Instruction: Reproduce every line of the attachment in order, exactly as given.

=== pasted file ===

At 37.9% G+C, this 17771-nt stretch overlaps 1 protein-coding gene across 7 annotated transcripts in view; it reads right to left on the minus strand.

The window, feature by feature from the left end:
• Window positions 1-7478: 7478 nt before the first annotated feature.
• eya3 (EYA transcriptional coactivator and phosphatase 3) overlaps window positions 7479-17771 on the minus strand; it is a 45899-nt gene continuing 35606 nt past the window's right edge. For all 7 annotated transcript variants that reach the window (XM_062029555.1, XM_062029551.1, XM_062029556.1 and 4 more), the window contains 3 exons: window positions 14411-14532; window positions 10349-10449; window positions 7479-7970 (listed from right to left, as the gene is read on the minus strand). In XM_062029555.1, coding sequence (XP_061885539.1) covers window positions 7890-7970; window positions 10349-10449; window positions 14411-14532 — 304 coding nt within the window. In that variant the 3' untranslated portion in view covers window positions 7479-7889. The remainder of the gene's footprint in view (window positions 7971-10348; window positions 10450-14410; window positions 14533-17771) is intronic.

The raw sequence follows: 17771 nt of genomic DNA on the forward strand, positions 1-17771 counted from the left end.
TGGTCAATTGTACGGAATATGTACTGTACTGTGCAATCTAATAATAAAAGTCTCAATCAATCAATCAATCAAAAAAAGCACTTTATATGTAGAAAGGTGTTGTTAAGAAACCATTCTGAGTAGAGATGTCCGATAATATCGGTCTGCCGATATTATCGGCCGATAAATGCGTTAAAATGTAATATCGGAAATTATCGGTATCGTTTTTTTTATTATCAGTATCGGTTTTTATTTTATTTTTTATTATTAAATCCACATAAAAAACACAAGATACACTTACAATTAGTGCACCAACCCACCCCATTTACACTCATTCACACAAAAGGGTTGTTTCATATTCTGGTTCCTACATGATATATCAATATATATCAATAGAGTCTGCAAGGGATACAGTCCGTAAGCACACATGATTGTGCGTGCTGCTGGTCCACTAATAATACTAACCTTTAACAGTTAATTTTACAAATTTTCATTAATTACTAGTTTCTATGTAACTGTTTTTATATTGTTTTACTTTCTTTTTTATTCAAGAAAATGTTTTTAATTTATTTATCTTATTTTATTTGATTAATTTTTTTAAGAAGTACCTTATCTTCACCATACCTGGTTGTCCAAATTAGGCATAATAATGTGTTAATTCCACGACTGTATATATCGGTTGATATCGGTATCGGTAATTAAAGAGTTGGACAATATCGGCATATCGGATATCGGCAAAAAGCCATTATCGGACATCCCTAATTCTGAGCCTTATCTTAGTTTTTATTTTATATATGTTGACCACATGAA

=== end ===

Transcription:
At 37.9% G+C, this 17771-nt stretch overlaps 1 protein-coding gene across 7 annotated transcripts in view; it reads right to left on the minus strand.

The window, feature by feature from the left end:
• Window positions 1-7478: 7478 nt before the first annotated feature.
• eya3 (EYA transcriptional coactivator and phosphatase 3) overlaps window positions 7479-17771 on the minus strand; it is a 45899-nt gene continuing 35606 nt past the window's right edge. For all 7 annotated transcript variants that reach the window (XM_062029555.1, XM_062029551.1, XM_062029556.1 and 4 more), the window contains 3 exons: window positions 14411-14532; window positions 10349-10449; window positions 7479-7970 (listed from right to left, as the gene is read on the minus strand). In XM_062029555.1, coding sequence (XP_061885539.1) covers window positions 7890-7970; window positions 10349-10449; window positions 14411-14532 — 304 coding nt within the window. In that variant the 3' untranslated portion in view covers window positions 7479-7889. The remainder of the gene's footprint in view (window positions 7971-10348; window positions 10450-14410; window positions 14533-17771) is intronic.

The raw sequence follows: 17771 nt of genomic DNA on the forward strand, positions 1-17771 counted from the left end.
TGGTCAATTGTACGGAATATGTACTGTACTGTGCAATCTAATAATAAAAGTCTCAATCAATCAATCAATCAAAAAAAGCACTTTATATGTAGAAAGGTGTTGTTAAGAAACCATTCTGAGTAGAGATGTCCGATAATATCGGTCTGCCGATATTATCGGCCGATAAATGCGTTAAAATGTAATATCGGAAATTATCGGTATCGTTTTTTTTATTATCAGTATCGGTTTTTATTTTATTTTTTATTATTAAATCCACATAAAAAACACAAGATACACTTACAATTAGTGCACCAACCCACCCCATTTACACTCATTCACACAAAAGGGTTGTTTCATATTCTGGTTCCTACATGATATATCAATATATATCAATAGAGTCTGCAAGGGATACAGTCCGTAAGCACACATGATTGTGCGTGCTGCTGGTCCACTAATAATACTAACCTTTAACAGTTAATTTTACAAATTTTCATTAATTACTAGTTTCTATGTAACTGTTTTTATATTGTTTTACTTTCTTTTTTATTCAAGAAAATGTTTTTAATTTATTTATCTTATTTTATTTGATTAATTTTTTTAAGAAGTACCTTATCTTCACCATACCTGGTTGTCCAAATTAGGCATAATAATGTGTTAATTCCACGACTGTATATATCGGTTGATATCGGTATCGGTAATTAAAGAGTTGGACAATATCGGCATATCGGATATCGGCAAAAAGCCATTATCGGACATCCCTAATTCTGAGCCTTATCTTAGTTTTTATTTTATATATGTTGACCACATGAA